However, a better example is Carlos Lee, who has more RBI than any OF in baseball since 2003 and yet never had an OPS of .900 in his career. Sure, health is a big reason for that, but the RBI production is undeniable. He's been in good situations (where he hit in the order, lineup, ballparks), but I think there's something to the fact he doesn't strike out a ton for a slugger - and putting the ball in play appears to be a factor here.

Sorry to go off on a tangent. I was actually arguing for dependent stats like RBI for you there. But seriously, Bradley's been on base more often and done far more damage with his hits than your other two Texas candidates this season.
Posted by Dalton Del Don at 7/10/2008 9:39:00 PM
Players who don't walk a lot like Carlos Lee get more RBI. Players who do walk a lot have higher OPS numbers because they make fewer outs. But all the RBI machine players like Juan Gonzalez, Garret Anderson and Joe Carter benefitted by not taking too many free passes. A sac fly with a man on third and no outs is far worse than a walk in most situations. RBI and OPS can go together, but then the player is incredibly efficient (Pujols) or lucky (Howard this year). Barry Bonds some years didn't get a ton of RBI because he was walking 200 times.
Posted by cliss at 7/10/2008 10:13:00 PM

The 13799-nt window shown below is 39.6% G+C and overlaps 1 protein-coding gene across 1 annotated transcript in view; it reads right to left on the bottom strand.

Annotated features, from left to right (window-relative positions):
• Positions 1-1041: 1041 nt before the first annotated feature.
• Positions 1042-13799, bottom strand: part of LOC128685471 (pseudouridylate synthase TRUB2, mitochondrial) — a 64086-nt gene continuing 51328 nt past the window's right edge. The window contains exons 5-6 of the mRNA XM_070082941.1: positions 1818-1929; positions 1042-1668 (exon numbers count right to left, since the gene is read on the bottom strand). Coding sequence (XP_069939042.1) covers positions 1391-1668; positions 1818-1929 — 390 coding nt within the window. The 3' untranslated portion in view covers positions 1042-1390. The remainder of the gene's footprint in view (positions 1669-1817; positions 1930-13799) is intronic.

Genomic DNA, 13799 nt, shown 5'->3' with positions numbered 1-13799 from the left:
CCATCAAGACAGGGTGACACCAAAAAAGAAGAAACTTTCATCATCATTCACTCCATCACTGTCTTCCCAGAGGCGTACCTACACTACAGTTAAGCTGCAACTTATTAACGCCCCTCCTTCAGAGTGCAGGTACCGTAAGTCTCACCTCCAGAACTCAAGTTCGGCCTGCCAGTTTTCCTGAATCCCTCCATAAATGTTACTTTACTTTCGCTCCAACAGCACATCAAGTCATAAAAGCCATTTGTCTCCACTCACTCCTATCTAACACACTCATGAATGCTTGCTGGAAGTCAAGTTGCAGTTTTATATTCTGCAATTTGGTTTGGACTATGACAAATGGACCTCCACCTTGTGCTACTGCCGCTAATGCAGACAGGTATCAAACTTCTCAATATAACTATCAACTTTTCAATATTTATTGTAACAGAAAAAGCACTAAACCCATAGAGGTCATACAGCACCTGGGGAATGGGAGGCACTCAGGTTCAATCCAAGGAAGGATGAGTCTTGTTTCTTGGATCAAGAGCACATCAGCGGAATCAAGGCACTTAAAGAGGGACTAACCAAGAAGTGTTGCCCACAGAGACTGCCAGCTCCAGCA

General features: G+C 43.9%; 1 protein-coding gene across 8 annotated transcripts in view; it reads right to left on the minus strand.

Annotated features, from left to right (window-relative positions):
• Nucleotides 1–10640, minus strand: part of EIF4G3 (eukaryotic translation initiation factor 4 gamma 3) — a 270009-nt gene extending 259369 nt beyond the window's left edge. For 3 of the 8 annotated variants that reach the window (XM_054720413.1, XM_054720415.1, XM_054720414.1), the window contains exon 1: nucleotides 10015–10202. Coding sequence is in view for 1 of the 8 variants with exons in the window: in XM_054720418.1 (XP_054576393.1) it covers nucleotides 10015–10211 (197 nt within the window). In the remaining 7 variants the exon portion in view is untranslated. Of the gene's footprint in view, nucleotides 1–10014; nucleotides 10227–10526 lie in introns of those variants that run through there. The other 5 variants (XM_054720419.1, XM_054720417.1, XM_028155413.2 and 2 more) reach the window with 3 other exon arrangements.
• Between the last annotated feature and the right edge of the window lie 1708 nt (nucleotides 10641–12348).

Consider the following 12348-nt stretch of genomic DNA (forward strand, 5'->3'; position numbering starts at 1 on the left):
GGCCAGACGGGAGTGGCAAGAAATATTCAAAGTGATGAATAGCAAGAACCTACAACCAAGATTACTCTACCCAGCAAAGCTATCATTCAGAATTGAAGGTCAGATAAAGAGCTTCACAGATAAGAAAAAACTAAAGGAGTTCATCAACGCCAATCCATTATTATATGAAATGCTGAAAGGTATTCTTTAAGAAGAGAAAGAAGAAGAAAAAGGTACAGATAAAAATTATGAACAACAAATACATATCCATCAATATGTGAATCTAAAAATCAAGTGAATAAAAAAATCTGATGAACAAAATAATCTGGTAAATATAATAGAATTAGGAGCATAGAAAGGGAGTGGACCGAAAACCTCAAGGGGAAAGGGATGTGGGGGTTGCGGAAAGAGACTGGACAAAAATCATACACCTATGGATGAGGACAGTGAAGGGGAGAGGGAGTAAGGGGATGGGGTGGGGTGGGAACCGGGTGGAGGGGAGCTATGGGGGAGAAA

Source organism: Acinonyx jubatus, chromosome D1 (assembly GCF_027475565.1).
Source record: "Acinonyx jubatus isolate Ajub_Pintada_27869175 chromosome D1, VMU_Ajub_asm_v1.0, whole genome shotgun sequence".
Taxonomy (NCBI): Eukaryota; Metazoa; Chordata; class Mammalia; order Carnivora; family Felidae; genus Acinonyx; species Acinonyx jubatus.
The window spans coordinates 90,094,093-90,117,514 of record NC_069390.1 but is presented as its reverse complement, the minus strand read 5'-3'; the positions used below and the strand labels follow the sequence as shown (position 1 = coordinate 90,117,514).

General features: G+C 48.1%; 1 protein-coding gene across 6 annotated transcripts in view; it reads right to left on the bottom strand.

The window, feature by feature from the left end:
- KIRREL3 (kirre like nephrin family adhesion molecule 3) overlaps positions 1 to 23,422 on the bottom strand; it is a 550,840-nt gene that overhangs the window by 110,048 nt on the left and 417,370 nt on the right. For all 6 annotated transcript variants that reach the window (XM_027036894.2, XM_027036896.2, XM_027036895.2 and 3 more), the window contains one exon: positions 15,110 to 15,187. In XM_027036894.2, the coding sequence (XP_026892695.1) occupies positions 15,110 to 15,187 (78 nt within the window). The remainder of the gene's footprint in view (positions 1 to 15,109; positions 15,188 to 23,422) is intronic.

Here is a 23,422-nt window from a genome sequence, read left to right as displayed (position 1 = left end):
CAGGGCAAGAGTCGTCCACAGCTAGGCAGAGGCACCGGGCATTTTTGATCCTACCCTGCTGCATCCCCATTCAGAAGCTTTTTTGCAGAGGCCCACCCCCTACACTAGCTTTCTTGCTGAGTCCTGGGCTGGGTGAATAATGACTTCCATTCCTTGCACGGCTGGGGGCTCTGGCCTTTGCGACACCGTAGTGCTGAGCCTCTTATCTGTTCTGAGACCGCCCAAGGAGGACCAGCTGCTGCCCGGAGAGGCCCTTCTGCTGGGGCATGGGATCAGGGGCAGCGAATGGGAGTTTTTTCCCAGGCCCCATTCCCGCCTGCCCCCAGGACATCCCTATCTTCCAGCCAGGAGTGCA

As with any ratio, OPS doesn't take into account games missed due to injury. And while I hear what you are saying, Dalton, and I'm not saying it's a horrible analysis or anything, how often do you hear OPS used as the reason why a player is MVP? The year Morneau won the MVP his OPS was far from elite yet his RBI did it for him. Whether that's right or wrong, that's how it works.

And I'm not sure that isn't right. Shouldn't it be about run production? A two-out walk with nobody on helps your OPS. But why should that help the MVP discussion? At the end of the day, baseball is about scoring runs. So when a guy has 16 runs scored more than the second-highest run-scorer, or 21 RBI more than the second-place guy, that means more to me than aa higher OPS, esp. when the guy with the higher OPS missed games. All that said, I didn't pick Hamilton or Kinsler - I picked Quentin.